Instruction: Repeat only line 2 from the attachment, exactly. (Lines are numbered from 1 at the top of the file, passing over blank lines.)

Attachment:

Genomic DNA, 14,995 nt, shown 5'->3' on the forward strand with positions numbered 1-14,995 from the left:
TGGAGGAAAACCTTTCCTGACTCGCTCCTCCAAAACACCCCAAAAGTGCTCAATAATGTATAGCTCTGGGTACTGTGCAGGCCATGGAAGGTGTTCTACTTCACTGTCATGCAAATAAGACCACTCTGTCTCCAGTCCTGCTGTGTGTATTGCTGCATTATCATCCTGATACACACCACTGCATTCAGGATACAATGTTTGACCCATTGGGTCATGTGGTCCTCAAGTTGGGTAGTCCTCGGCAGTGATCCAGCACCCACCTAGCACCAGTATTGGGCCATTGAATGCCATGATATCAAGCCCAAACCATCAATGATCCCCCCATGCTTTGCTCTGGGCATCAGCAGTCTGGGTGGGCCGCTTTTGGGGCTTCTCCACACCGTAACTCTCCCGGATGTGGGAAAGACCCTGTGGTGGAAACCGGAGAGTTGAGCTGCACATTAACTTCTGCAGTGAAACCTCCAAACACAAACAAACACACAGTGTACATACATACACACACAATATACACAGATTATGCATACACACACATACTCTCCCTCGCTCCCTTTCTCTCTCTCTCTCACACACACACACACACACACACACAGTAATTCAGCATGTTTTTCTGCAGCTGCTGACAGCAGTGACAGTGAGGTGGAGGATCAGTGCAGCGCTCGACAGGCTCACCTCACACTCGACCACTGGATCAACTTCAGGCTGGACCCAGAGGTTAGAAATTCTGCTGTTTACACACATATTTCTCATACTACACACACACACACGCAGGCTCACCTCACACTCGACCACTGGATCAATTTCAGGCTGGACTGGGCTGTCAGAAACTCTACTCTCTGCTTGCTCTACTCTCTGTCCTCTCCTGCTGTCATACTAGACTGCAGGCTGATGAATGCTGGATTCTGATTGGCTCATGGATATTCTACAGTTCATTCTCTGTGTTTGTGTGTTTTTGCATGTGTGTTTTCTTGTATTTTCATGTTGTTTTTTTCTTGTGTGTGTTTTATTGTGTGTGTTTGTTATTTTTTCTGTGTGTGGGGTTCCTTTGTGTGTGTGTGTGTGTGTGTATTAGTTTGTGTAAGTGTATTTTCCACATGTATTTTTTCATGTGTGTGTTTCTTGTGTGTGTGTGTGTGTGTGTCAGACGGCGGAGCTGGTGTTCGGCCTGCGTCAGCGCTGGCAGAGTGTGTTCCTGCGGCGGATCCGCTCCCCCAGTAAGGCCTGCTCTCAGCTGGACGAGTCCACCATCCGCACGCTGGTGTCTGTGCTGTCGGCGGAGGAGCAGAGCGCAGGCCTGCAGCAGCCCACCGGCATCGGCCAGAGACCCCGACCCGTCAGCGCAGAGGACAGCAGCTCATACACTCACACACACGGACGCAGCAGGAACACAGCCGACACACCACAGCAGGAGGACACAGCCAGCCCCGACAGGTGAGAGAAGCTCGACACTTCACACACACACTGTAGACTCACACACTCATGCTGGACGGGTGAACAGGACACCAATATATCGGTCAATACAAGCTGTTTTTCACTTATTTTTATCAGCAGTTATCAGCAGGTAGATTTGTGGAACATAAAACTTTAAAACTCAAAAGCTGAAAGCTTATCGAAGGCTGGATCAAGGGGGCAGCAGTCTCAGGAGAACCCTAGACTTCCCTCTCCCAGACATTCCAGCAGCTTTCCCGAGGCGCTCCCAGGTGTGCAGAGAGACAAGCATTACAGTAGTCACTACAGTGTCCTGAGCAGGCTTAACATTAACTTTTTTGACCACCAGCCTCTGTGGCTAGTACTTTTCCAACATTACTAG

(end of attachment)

TGGAGGAAAACCTTTCCTGACTCGCTCCTCCAAAACACCCCAAAAGTGCTCAATAATGTATAGCTCTGGGTACTGTGCAGGCCATGGAAGGTGTTCTACTTCACTGTCATGCAAATAAGACCACTCTGTCTCCAGTCCTGCTGTGTGTATTGCTGCATTATCATCCTGATACACACCACTGCATTCAGGATACAATGTTTGACCCATTGGGTCATGTGGTCCTCAAGTTGGGTAGTCCTCGGCAGTGATCCAGCACCCACCTAGCACCAGTATTGGGCCATTGAATGCCATGATATCAAGCCCAAACCATCAATGATCCCCCCATGCTTTGCTCTGGGCATCAGCAGTCTGGGTGGGCCGCTTTTGGGGCTTCTCCACACCGTAACTCTCCCGGATGTGGGAAAGACCCTGTGGTGGAAACCGGAGAGTTGAGCTGCACATTAACTTCTGCAGTGAAACCTCCAAACACAAACAAACACACAGTGTACATACATACACACACAATATACACAGATTATGCATACACACACATACTCTCCCTCGCTCCCTTTCTCTCTCTCTCTCACACACACACACACACACACACACAGTAATTCAGCATGTTTTTCTGCAGCTGCTGACAGCAGTGACAGTGAGGTGGAGGATCAGTGCAGCGCTCGACAGGCTCACCTCACACTCGACCACTGGATCAACTTCAGGCTGGACCCAGAGGTTAGAAATTCTGCTGTTTACACACATATTTCTCATACTACACACACACACACGCAGGCTCACCTCACACTCGACCACTGGATCAATTTCAGGCTGGACTGGGCTGTCAGAAACTCTACTCTCTGCTTGCTCTACTCTCTGTCCTCTCCTGCTGTCATACTAGACTGCAGGCTGATGAATGCTGGATTCTGATTGGCTCATGGATATTCTACAGTTCATTCTCTGTGTTTGTGTGTTTTTGCATGTGTGTTTTCTTGTATTTTCATGTTGTTTTTTTCTTGTGTGTGTTTTATTGTGTGTGTTTGTTATTTTTTCTGTGTGTGGGGTTCCTTTGTGTGTGTGTGTGTGTGTGTATTAGTTTGTGTAAGTGTATTTTCCACATGTATTTTTTCATGTGTGTGTTTCTTGTGTGTGTGTGTGTGTGTGTCAGACGGCGGAGCTGGTGTTCGGCCTGCGTCAGCGCTGGCAGAGTGTGTTCCTGCGGCGGATCCGCTCCCCCAGTAAGGCCTGCTCTCAGCTGGACGAGTCCACCATCCGCACGCTGGTGTCTGTGCTGTCGGCGGAGGAGCAGAGCGCAGGCCTGCAGCAGCCCACCGGCATCGGCCAGAGACCCCGACCCGTCAGCGCAGAGGACAGCAGCTCATACACTCACACACACGGACGCAGCAGGAACACAGCCGACACACCACAGCAGGAGGACACAGCCAGCCCCGACAGGTGAGAGAAGCTCGACACTTCACACACACACTGTAGACTCACACACTCATGCTGGACGGGTGAACAGGACACCAATATATCGGTCAATACAAGCTGTTTTTCACTTATTTTTATCAGCAGTTATCAGCAGGTAGATTTGTGGAACATAAAACTTTAAAACTCAAAAGCTGAAAGCTTATCGAAGGCTGGATCAAGGGGGCAGCAGTCTCAGGAGAACCCTAGACTTCCCTCTCCCAGACATTCCAGCAGCTTTCCCGAGGCGCTCCCAGGTGTGCAGAGAGACAAGCATTACAGTAGTCACTACAGTGTCCTGAGCAGGCTTAACATTAACTTTTTTGACCACCAGCCTCTGTGGCTAGTACTTTTCCAACATTACTAG